Okay, so I’m just gonna point a few things out here:

We’re introduced early in the series to memory charms- Gilderoy Lockhart reveals that he’s been using them to ill effect at the end of Chamber of Secrets, and he fires one off using Ron’s broken, spellotaped wand.  This backfires totally and destroys Lockhart’s memories entirely, but can be attributed to the wand being broken.  However, early in Goblet of Fire the guy who owned the campsite had his memory damaged by a memory charm.  This is foreshadowing.

Oh- when you read what everyone says about the egg sounds, Seamus mentions banshees (which we know from the boggart he’s terrified of) and Neville says it sounds like someone is being tortured.  That makes me very sad.

Row between Ron and Hermione: they are always bickering and snapping at each other, which is (of course) a pre-cursor for their relationship later on down the road.  While it’s not terribly terribly plot important, Hermione is not only indignant at Ron’s initial assessment of date availability (not wanting to go out with trolls) but she’s also stung by being asked only as a last resort.

This book is the start of Neville’s badassery (I have a lot of room in my heart for him) and it starts with him being able to answer a question in DADA.  Of course it’s because he has very intimate knowledge, but this is the foreshadowing for him becoming interested in DADA and, eventually, proficient at it.  This is also when we first start hearing about Neville’s abilities in other classes- he’s good in Herbology (which, when you consider that head of Hufflepuff House teaches Herbology, you might wonder if she’s just got a soft spot for him).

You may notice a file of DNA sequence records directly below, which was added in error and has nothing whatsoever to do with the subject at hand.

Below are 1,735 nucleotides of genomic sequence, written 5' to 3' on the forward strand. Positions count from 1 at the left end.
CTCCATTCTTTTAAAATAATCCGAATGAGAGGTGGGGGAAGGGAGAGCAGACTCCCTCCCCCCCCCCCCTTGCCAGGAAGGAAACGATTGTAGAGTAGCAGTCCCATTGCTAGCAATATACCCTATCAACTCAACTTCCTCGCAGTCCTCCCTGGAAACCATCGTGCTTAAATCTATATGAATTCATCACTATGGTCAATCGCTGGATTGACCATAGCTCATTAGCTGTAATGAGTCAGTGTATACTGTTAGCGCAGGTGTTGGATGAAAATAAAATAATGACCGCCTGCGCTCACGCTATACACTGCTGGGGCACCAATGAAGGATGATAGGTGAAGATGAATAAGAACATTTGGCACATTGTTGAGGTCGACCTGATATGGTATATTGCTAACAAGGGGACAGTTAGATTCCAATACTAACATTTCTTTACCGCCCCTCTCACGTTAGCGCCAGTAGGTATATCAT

Harry is much better at controlling his temper now, before Voldemort rises.  Voldemort’s moods- mostly anger- seep into Harry during Order of the Phoenix but now, when he has good reason to snap, he generally keeps it under control.  Compare/Contrast.

Sirius says something about ‘if you want to know something about a man, look at how he treats his inferiors, not his equals’.  This is a phrase that is both true and very prophetic, if you look at how he treats Kreacher in the next book.

Fawkes and the Phoenix in general takes on a larger meaning as we find out that, not only does Harry’s wand share the same core with Voldemort’s wand, but they both come from Fawkes.  Fawkes has saved Harry’s life before (and at the end of GoF he heals Harry’s injuries again, although I don’t think they were life threatening).  Fawkes saved Harry’s life in Chamber of Secrets and by donating his feathers to be made into wands.  I need not belabor the obvious symbolism of both Voldemort and Harry (and Harry’s wand!) being brought back from beyond death… or being snapped in half.  As it were.

Oh the “Dumbledore wouldn’t ignore him like that,” line will come back to bite Harry next year.  Yes, in fact, Dumbledore WOULD if he thought it was to Harry’s benefit.

The end of this book is probably where we see that the books are going to start leading into each other, harder and faster.  Harry is going to leave the Dursleys’ for the Weasleys’ as soon as possible.  Sirius and Snape must agree to work together and then both go off to do Important Things.  If you pay attention Dumbledore even mentions Arabella Figg, although Harry clearly doesn’t (or he would have popped round for tea more often, of course) and Mundungus Fletcher, who has been mentioned in passing once or twice.  He plays a more key role in the next book (by his lack of being there) and also is a foil for the fine, upstanding members of the Order (mostly Molly, who seems to view Fletcher as her nemesis).

So, um, yeah.  (I relied on the HP Lexicon to help me organize some of my thoughts a bit, mostly because I’m halfway through OotP now.)

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